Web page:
Can you imagine listening to the sound of waves crashing on the beach as you wake inside your RV? Or stepping out your camper door to feel the ocean breeze as it carries the faint sound of children laughing, building sandcastles, and chasing after brightly colored kites? Every year, many people dream of RV camping at the beach.
8 tips for RV camping at the beach
The thought of RV camping at the beach may seem like a logistical nightmare. What do you need to pack? Is there an RV campground at the beach, or does it require boondocking? The reality of RV camping at the beach isn’t as complicated as you might imagine, but there are some things you should know before you load or rent an RV.
1. Begin planning your RV beach camping trip now
Think about the scenario that makes you happy and most comfortable when planning your RV beach camping trip. For example, would you rather be in a KOA Campground with established RV site parking pads and electric hookups or boondocking on the sand with no campground amenities.
2. Make reservations in advance
According to KOA, “During peak season, the best beach campgrounds will fill up fast,” with some campgrounds taking reservations up to a year in advance. Boondocking spots are typically first-come-first-served. If you decide on a beach vacation over the Fourth of July in late June, you might be out of luck until next year. Off-season trips typically offer lower campground rates, less crowding, and cooler temperatures, making RV camping at the beach more accessible and enjoyable.
3. Pack the right RV beach camping gear
Jeremy and Stephanie Puglisi from GoRving tell us, “The key to enjoying a great beach camping getaway is being prepared for the elements.” Things like swimsuits, beach towels, and sunscreen typically make everyone’s list for going to the beach. But RV camping at the beach means you’ll be living with sand, sun, wind, and water for an extended period.
Don’t forget to pack some warmer clothes for sitting outside after sundown, two swimsuits per person, so one is always dry, and rash guards to protect skin from sun and surf. Families with smaller children benefit from pop-up shade tents, large beach blankets, and small kiddie pools when the surf is too rough for littles to enjoy.
4. Avoid sunburns
Sunscreen is likely already on your list. However, you should also add lightweight long-sleeved shirts and pants and a wide-brimmed hat and sunglasses. Large umbrellas and pop-up shade structures with sand anchors provide a place to cool off from the sun.
5. Plan meals and buy groceries before arriving
If you are a veteran RV camper, plan your favorite camping meals. If you’re new to RV camping, remember that the refrigerator, the oven, and countertop food preparation areas are smaller than those at home. However, cooking over a fire at the beach opens up new fun and delicious possibilities. The key here is to do your grocery shopping before arriving at the beach to avoid limited options and higher prices.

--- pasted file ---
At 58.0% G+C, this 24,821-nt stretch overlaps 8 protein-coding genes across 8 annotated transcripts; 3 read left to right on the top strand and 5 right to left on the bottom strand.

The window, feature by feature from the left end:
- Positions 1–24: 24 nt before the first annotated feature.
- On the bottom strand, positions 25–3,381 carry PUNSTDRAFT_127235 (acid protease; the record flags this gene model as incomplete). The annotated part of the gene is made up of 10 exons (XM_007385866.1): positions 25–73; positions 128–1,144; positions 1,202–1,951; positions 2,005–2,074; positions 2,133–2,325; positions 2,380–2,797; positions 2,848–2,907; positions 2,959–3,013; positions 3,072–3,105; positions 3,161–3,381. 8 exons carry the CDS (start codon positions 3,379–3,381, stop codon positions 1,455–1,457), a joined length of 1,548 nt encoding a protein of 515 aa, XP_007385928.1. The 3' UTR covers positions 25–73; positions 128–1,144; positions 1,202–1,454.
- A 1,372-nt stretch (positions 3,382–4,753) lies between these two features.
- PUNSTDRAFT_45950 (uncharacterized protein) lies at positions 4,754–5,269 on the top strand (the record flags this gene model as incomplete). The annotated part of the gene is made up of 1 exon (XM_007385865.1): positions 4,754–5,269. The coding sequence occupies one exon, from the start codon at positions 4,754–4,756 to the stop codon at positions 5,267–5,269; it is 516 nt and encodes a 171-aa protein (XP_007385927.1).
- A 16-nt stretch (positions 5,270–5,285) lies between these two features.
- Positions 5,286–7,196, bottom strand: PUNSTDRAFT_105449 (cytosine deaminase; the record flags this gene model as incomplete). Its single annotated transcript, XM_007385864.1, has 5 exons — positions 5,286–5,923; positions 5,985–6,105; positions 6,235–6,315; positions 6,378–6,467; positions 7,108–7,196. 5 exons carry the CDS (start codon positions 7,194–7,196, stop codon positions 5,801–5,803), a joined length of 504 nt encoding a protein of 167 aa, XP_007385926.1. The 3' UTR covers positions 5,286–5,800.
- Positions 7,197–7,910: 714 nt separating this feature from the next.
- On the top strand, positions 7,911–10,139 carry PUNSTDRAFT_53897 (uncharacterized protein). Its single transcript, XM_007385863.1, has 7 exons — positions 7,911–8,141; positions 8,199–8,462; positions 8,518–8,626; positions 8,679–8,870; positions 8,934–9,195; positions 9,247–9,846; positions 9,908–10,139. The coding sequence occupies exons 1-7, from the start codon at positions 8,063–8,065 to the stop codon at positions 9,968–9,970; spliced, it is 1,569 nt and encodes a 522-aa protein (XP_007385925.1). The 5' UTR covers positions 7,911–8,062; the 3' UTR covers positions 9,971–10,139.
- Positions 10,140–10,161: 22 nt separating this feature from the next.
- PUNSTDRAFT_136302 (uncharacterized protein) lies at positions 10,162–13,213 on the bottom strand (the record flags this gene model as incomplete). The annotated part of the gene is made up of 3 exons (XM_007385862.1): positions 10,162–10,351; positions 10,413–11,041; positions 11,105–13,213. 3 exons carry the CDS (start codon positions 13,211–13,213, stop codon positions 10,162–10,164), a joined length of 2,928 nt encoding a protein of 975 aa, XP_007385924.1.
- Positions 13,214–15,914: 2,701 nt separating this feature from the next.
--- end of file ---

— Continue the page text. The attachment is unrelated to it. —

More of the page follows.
6. Don’t forget your camping gear
In the excitement of getting to the beach, don’t forget that you’ll be camping too. So remember to pack your usual camping gear like camp chairs, grills, marshmallow forks, and outdoor games. After a long day filled with surf and sand, you’ll be glad you did.
7. Keep the sand on the beach
Whether you are camping directly on the sand or at a paved RV site near it, keeping the sand where it belongs and out of the RV is a challenge. Beach towels should never enter the RV, and inside towels have no place outside. Make a “No Shoes in the RV” rule and keep a shallow tub of water near the steps outside to rinse sandy feet before coming in. If your RV or the campground has an outdoor shower, use it. If not, put a splitter on your water connector to add a separate water hose and rinse away salt and sand before coming inside.
8. Watch for changing conditions
At some point, you’ll want to use your RV’s awning to provide shade at your campsite. It’s one of the best things about having an RV. Just be aware that wind conditions change rapidly at the beach, and leaving your awing out while you’re gone could find you returning to a ruined awning. If you are camping on the sand, be aware of your surroundings when you pick a place to park. Parking on damp sand during low tide could leave you stuck when the tide comes in. Keeping an eye on the weather for incoming storms is always a good idea in an RV, whether at the beach or not.
Let’s go RV camping at the beach
Now that you’ve planned your trip, made reservations, and packed the RV, it’s time to hit the road. One bonus tip is to make your travel days short. If you live more than a few hundred miles from your destination, split the drive into multiple days. Several stores and rest areas offer overnight parking for weary RV drivers. Just try not to make it look like you’re living in their parking lot. Finally, remember to relax, enjoy the trip, and make memories with your loved ones.